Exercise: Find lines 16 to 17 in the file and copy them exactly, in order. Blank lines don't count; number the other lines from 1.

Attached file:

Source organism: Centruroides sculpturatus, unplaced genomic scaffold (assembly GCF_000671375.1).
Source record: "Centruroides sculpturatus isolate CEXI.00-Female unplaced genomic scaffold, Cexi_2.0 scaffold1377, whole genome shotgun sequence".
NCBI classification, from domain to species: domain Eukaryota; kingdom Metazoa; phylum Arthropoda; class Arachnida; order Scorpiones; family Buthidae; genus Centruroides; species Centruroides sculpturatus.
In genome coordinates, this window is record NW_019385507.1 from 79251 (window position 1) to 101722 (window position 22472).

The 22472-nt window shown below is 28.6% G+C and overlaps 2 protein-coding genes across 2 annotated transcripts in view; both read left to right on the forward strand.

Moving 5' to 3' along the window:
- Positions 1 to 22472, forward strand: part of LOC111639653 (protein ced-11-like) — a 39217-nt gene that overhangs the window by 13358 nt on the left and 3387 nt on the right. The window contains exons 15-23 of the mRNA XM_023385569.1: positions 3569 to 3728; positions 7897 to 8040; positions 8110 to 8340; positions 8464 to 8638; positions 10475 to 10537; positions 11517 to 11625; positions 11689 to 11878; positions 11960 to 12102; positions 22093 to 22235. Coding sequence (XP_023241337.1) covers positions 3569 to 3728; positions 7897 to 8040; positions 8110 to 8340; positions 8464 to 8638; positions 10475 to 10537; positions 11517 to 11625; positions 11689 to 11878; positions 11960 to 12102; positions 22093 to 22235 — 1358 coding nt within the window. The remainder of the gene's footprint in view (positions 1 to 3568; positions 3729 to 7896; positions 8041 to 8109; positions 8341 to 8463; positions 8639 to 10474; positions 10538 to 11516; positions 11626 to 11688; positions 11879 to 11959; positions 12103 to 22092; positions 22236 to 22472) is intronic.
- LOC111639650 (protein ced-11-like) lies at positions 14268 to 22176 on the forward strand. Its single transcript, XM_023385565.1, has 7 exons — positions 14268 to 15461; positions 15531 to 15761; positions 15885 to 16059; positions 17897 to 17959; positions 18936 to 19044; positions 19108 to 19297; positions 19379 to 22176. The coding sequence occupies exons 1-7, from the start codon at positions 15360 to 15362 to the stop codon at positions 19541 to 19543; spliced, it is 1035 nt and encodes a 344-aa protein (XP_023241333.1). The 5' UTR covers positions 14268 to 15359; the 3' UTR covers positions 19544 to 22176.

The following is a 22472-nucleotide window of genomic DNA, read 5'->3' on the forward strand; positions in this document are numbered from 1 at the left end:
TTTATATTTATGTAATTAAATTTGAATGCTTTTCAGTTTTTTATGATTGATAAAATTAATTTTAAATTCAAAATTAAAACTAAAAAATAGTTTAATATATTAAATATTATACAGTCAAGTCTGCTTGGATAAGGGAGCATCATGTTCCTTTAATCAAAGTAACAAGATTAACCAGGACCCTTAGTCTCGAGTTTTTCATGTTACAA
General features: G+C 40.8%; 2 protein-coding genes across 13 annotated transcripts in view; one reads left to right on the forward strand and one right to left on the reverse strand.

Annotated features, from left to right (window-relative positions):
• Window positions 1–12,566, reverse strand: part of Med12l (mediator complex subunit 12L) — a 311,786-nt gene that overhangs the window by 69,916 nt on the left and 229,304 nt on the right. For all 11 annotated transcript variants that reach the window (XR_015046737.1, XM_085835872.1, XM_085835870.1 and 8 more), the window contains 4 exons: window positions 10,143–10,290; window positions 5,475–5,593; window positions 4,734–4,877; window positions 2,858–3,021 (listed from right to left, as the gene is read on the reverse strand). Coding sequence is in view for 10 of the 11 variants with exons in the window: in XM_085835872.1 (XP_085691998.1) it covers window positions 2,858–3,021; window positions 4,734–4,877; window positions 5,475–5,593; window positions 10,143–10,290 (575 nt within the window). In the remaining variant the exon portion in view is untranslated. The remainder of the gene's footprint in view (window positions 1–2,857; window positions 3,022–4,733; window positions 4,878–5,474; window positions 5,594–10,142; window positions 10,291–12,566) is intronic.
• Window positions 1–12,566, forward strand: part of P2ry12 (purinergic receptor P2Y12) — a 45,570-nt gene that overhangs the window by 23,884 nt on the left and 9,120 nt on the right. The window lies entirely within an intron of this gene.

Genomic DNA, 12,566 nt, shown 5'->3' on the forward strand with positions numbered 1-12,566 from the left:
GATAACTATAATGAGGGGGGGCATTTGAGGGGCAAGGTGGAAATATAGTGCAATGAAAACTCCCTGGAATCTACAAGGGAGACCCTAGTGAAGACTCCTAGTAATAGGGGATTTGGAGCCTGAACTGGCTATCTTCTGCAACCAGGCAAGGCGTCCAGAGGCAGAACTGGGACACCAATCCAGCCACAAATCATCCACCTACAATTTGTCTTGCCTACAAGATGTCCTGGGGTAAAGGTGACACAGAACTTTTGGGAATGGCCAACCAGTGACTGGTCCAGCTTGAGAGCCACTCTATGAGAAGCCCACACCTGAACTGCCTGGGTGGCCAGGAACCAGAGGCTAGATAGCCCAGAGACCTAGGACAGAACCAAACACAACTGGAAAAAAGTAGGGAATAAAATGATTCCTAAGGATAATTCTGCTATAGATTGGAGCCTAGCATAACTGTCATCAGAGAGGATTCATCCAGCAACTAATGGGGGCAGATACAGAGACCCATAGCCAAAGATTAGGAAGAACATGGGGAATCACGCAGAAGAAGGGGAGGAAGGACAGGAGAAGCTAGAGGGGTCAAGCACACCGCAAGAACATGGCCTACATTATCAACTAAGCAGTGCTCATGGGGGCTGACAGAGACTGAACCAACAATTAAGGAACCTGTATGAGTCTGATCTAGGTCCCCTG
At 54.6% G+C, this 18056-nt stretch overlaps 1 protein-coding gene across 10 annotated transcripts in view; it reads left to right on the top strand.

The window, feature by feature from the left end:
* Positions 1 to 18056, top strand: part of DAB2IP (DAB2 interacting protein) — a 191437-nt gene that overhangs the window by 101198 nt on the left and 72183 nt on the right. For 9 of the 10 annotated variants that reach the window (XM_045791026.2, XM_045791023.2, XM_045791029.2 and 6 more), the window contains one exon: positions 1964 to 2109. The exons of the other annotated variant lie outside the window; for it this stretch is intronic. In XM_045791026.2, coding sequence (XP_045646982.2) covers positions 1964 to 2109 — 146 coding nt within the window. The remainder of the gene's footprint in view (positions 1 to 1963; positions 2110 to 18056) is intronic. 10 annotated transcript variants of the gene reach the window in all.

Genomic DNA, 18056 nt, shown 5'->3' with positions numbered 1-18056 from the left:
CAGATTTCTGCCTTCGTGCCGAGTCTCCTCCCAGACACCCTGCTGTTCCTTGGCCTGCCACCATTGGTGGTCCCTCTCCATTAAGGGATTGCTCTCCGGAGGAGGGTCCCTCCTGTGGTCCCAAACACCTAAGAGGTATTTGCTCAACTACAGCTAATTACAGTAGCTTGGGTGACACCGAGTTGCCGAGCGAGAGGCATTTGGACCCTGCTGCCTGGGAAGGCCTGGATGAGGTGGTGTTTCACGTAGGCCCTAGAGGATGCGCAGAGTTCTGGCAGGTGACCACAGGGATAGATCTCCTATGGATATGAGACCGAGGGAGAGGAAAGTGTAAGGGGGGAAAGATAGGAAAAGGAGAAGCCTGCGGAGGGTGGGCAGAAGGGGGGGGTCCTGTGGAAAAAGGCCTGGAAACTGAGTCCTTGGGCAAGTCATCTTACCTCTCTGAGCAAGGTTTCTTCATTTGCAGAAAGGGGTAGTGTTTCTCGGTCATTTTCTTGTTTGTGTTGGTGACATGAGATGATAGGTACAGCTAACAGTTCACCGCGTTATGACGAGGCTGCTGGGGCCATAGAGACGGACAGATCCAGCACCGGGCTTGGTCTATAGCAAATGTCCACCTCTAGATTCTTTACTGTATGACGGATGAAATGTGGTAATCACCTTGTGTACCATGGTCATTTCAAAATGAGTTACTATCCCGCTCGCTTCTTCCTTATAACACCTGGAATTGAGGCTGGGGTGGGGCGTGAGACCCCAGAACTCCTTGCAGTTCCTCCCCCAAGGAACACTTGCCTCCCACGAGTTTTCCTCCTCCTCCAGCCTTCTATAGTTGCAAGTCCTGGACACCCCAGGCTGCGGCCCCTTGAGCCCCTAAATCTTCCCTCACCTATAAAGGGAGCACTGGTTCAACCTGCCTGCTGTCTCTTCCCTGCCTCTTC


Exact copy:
GATAACTATAATGAGGGGGGGCATTTGAGGGGCAAGGTGGAAATATAGTGCAATGAAAACTCCCTGGAATCTACAAGGGAGACCCTAGTGAAGACTCCTAGTAATAGGGGATTTGGAGCCTGAACTGGCTATCTTCTGCAACCAGGCAAGGCGTCCAGAGGCAGAACTGGGACACCAATCCAGCCACAAATCATCCACCTACAATTTGTCTTGCCTACAAGATGTCCTGGGGTAAAGGTGACACAGAACTTTTGGGAATGGCCAACCAGTGACTGGTCCAGCTTGAGAGCCACTCTATGAGAAGCCCACACCTGAACTGCCTGGGTGGCCAGGAACCAGAGGCTAGATAGCCCAGAGACCTAGGACAGAACCAAACACAACTGGAAAAAAGTAGGGAATAAAATGATTCCTAAGGATAATTCTGCTATAGATTGGAGCCTAGCATAACTGTCATCAGAGAGGATTCATCCAGCAACTAATGGGGGCAGATACAGAGACCCATAGCCAAAGATTAGGAAGAACATGGGGAATCACGCAGAAGAAGGGGAGGAAGGACAGGAGAAGCTAGAGGGGTCAAGCACACCGCAAGAACATGGCCTACATTATCAACTAAGCAGTGCTCATGGGGGCTGACAGAGACTGAACCAACAATTAAGGAACCTGTATGAGTCTGATCTAGGTCCCCTG
At 54.6% G+C, this 18056-nt stretch overlaps 1 protein-coding gene across 10 annotated transcripts in view; it reads left to right on the top strand.